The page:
The operation of an exemplary phase blender is illustrated in FIGS. 4A-4C. In this embodiment, the blending control signal has an 8-bit value that can vary between 00000000 (00h) and 11111111 (FFh) thus providing 256 discrete steps of adjustment. At one extreme, in which the blending control signal has a value of 00h, the phase of the output signal is determined entirely by input 0 (i.e., the weight for input 0 is 1.0) and not at all by input 1 (i.e., the weight for input 1 is 0.0). This condition is illustrated in FIG. 4A. When the phase blending control signal is at the other extreme, FFh, the phase of the output signal is determined entirely by input 1 (i.e., the weight for input 1 is 1.0) and not at all by input 0 (i.e., the weight for input 0 is 0.0). This is illustrated in FIG. 4B. FIG. 4C illustrates an intermediate case in which the blending control signal is between the two extreme values.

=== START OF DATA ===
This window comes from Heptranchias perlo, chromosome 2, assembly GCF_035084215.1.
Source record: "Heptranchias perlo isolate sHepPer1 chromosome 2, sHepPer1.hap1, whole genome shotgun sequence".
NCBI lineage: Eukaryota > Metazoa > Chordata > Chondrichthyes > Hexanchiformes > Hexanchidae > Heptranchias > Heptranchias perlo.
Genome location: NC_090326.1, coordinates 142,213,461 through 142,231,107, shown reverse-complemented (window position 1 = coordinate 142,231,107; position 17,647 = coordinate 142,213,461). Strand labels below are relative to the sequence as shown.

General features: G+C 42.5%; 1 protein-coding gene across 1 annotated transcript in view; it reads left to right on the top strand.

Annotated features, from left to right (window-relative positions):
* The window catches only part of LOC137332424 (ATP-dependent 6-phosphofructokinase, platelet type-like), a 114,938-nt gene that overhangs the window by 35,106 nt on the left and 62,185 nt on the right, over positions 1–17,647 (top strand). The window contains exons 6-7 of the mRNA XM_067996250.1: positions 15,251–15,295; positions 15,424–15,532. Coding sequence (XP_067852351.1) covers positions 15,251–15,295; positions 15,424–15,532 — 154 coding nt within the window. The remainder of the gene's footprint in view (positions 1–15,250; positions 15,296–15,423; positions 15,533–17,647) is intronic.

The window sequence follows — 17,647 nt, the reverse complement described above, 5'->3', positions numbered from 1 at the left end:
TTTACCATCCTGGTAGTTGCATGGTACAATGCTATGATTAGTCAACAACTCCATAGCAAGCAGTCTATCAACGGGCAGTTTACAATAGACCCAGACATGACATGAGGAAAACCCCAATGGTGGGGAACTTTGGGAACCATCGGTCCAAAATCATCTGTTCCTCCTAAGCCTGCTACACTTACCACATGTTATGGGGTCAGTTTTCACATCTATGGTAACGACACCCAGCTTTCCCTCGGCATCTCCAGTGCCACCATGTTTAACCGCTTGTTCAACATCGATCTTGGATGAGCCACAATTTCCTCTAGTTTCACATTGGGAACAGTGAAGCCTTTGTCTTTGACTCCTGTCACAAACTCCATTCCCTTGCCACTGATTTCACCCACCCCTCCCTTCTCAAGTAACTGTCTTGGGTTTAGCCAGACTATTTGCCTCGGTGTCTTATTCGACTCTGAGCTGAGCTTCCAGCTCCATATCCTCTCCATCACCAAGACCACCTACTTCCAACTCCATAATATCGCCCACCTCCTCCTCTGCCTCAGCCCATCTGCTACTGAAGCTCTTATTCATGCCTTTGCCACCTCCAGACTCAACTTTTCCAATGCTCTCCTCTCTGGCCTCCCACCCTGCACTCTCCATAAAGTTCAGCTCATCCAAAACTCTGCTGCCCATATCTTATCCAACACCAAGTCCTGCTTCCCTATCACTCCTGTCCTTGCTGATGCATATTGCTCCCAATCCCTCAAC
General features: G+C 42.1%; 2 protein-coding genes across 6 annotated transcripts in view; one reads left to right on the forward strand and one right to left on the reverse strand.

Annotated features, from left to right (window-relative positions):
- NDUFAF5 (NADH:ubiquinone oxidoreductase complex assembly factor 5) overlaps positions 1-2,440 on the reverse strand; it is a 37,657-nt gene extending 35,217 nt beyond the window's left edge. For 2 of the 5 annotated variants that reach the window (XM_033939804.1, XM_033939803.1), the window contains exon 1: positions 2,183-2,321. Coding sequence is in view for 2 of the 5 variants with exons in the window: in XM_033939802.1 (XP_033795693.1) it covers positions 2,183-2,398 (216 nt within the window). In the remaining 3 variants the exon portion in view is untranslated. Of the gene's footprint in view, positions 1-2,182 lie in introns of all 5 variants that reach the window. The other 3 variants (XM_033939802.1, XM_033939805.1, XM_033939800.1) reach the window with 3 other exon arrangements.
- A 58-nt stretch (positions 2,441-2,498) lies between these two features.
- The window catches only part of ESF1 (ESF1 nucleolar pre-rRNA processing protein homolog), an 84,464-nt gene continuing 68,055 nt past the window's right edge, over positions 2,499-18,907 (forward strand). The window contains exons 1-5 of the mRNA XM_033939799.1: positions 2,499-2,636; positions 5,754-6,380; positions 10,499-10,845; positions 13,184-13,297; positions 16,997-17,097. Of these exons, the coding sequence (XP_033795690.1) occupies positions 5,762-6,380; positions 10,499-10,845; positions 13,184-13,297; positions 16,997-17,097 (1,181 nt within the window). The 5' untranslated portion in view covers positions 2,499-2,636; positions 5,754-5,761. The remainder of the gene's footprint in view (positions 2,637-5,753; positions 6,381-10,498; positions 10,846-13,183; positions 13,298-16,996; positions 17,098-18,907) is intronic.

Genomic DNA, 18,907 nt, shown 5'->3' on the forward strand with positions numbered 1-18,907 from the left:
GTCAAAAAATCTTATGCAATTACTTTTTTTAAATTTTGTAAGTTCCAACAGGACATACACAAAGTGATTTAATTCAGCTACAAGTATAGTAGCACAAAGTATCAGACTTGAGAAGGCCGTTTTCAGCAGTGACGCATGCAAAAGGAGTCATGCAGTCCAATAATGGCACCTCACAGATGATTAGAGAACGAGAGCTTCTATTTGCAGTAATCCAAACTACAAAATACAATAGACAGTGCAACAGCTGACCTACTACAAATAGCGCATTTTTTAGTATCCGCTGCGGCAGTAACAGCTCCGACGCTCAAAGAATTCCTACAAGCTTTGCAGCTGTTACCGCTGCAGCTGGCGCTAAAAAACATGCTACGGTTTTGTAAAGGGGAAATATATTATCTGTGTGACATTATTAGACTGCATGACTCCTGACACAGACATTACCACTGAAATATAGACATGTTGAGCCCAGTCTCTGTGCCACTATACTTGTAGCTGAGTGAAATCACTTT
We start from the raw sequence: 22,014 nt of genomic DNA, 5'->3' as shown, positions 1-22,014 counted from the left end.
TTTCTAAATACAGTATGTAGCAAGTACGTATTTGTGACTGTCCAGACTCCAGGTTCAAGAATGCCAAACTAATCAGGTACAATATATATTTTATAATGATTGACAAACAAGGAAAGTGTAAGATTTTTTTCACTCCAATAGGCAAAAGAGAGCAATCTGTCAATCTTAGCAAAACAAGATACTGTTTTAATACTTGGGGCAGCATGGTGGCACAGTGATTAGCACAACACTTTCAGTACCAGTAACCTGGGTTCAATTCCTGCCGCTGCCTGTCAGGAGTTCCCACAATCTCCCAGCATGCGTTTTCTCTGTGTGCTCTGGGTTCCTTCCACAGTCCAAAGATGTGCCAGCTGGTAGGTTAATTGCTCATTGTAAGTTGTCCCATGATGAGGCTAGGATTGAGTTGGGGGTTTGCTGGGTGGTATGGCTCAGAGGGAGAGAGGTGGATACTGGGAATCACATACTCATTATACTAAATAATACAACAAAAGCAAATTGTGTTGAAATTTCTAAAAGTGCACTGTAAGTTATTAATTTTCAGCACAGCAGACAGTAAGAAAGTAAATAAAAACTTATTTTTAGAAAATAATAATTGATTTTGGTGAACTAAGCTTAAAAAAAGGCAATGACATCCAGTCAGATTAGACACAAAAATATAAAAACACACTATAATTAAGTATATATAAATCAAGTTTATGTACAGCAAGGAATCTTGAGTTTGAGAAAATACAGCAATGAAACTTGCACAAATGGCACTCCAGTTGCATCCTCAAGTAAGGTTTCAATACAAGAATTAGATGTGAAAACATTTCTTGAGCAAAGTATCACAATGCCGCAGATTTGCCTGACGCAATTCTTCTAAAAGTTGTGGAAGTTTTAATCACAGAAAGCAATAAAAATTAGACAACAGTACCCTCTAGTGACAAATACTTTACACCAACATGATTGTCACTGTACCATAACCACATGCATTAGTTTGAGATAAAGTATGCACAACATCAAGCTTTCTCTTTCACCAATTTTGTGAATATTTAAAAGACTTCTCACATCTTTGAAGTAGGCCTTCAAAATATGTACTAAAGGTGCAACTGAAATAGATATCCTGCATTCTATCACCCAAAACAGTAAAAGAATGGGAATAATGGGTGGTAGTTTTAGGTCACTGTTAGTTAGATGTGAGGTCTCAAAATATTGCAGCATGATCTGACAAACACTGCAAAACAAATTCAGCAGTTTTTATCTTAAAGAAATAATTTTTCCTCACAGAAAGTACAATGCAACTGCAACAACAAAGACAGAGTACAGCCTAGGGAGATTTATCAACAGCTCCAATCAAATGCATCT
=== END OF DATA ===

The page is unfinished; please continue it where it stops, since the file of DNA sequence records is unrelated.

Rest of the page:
The controllable range of the phase of the blender output is preferably substantially the same as the phase difference between the two input signals, which in this case is the unit delay period τ. Note also, as mentioned above, that in addition to being delayed through the phase blender by some portion of the unit delay period τ, the output signal is also delayed by some nominal propagation delay which is preferably substantially constant for all values of the blending control signal.
The switches and the phase blender are under the control of a delay control block as a function of a phase difference signal generated by a phase detector. In light of the description provided herein, the specifics of these blocks are within the understanding of a person of ordinary skill in the art and thus need not be described in greater detail. Furthermore, the delay elements, buffers, switches and phase blender can be implemented using any of a variety of well-known techniques. Moreover, the individual switches can be replaced by functionally equivalent structures, such as a multiplexer or the like.